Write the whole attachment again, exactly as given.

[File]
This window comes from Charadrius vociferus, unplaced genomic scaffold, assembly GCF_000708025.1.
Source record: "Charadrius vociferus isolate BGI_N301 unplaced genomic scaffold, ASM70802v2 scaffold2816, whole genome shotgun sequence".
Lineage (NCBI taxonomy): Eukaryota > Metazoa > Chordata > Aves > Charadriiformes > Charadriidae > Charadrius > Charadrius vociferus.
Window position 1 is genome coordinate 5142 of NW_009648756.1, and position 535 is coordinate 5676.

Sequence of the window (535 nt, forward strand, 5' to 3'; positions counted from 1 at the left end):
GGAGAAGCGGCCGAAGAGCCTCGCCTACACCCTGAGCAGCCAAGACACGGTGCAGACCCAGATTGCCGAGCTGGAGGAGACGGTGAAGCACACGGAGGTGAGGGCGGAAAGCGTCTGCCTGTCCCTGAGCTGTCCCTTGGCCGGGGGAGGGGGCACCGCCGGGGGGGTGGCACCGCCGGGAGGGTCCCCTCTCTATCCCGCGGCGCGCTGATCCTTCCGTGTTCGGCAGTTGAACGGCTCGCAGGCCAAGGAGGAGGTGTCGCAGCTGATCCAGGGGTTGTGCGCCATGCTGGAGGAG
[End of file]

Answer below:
This window comes from Charadrius vociferus, unplaced genomic scaffold, assembly GCF_000708025.1.
Source record: "Charadrius vociferus isolate BGI_N301 unplaced genomic scaffold, ASM70802v2 scaffold2816, whole genome shotgun sequence".
Lineage (NCBI taxonomy): Eukaryota > Metazoa > Chordata > Aves > Charadriiformes > Charadriidae > Charadrius > Charadrius vociferus.
Window position 1 is genome coordinate 5142 of NW_009648756.1, and position 535 is coordinate 5676.

Sequence of the window (535 nt, forward strand, 5' to 3'; positions counted from 1 at the left end):
GGAGAAGCGGCCGAAGAGCCTCGCCTACACCCTGAGCAGCCAAGACACGGTGCAGACCCAGATTGCCGAGCTGGAGGAGACGGTGAAGCACACGGAGGTGAGGGCGGAAAGCGTCTGCCTGTCCCTGAGCTGTCCCTTGGCCGGGGGAGGGGGCACCGCCGGGGGGGTGGCACCGCCGGGAGGGTCCCCTCTCTATCCCGCGGCGCGCTGATCCTTCCGTGTTCGGCAGTTGAACGGCTCGCAGGCCAAGGAGGAGGTGTCGCAGCTGATCCAGGGGTTGTGCGCCATGCTGGAGGAG